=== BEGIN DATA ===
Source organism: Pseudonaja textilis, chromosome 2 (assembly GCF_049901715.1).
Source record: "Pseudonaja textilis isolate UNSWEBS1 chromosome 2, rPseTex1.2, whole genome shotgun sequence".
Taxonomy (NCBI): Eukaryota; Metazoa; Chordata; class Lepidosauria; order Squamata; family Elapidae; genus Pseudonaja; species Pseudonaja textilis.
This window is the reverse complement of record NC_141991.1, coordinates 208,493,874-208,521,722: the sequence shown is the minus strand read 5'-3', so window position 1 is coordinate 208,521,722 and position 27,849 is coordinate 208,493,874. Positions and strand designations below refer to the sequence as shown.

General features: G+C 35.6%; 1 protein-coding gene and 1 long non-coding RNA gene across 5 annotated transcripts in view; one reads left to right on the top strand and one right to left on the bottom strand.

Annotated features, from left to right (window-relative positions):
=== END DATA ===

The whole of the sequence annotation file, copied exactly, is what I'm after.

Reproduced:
Source organism: Pseudonaja textilis, chromosome 2 (assembly GCF_049901715.1).
Source record: "Pseudonaja textilis isolate UNSWEBS1 chromosome 2, rPseTex1.2, whole genome shotgun sequence".
Taxonomy (NCBI): Eukaryota; Metazoa; Chordata; class Lepidosauria; order Squamata; family Elapidae; genus Pseudonaja; species Pseudonaja textilis.
This window is the reverse complement of record NC_141991.1, coordinates 208,493,874-208,521,722: the sequence shown is the minus strand read 5'-3', so window position 1 is coordinate 208,521,722 and position 27,849 is coordinate 208,493,874. Positions and strand designations below refer to the sequence as shown.

General features: G+C 35.6%; 1 protein-coding gene and 1 long non-coding RNA gene across 5 annotated transcripts in view; one reads left to right on the top strand and one right to left on the bottom strand.

Annotated features, from left to right (window-relative positions):